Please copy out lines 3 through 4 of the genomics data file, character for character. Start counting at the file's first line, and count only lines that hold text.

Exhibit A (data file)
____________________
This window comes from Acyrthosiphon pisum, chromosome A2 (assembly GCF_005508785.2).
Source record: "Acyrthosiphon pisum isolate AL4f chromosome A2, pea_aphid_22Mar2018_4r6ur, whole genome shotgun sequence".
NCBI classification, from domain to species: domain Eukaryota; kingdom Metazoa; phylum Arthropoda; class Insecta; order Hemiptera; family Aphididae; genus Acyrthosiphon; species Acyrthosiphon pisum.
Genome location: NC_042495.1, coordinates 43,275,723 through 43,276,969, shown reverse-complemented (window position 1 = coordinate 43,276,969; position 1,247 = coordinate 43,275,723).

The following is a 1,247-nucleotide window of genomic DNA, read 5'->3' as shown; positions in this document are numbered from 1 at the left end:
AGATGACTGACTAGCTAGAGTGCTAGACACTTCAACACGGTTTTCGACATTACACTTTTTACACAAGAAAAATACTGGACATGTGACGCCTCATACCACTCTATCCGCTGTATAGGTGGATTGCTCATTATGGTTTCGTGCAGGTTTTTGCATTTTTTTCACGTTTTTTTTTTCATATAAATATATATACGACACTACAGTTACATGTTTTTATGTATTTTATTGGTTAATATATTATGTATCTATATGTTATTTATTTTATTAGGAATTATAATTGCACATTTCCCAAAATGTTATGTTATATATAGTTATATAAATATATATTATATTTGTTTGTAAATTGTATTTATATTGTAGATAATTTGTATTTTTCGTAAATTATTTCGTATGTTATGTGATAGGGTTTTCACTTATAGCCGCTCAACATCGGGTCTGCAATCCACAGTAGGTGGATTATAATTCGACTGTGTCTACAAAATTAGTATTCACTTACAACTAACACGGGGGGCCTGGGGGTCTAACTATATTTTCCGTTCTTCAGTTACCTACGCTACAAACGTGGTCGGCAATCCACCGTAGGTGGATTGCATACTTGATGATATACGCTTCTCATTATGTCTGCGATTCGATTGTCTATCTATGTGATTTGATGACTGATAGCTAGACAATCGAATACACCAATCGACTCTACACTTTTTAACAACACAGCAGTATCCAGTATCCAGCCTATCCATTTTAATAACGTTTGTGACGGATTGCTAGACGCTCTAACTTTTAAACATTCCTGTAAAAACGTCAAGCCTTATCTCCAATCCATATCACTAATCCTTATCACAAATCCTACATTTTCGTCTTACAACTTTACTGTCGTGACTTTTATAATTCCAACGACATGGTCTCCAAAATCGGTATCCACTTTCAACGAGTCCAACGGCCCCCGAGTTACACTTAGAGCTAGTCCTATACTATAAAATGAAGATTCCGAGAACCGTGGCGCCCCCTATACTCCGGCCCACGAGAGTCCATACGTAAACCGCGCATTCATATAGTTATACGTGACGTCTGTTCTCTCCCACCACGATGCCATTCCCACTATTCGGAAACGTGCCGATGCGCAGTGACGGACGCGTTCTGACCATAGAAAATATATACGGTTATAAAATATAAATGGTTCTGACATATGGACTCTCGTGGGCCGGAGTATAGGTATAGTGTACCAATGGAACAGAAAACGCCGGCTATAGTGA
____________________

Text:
NCBI classification, from domain to species: domain Eukaryota; kingdom Metazoa; phylum Arthropoda; class Insecta; order Hemiptera; family Aphididae; genus Acyrthosiphon; species Acyrthosiphon pisum.
Genome location: NC_042495.1, coordinates 43,275,723 through 43,276,969, shown reverse-complemented (window position 1 = coordinate 43,276,969; position 1,247 = coordinate 43,275,723).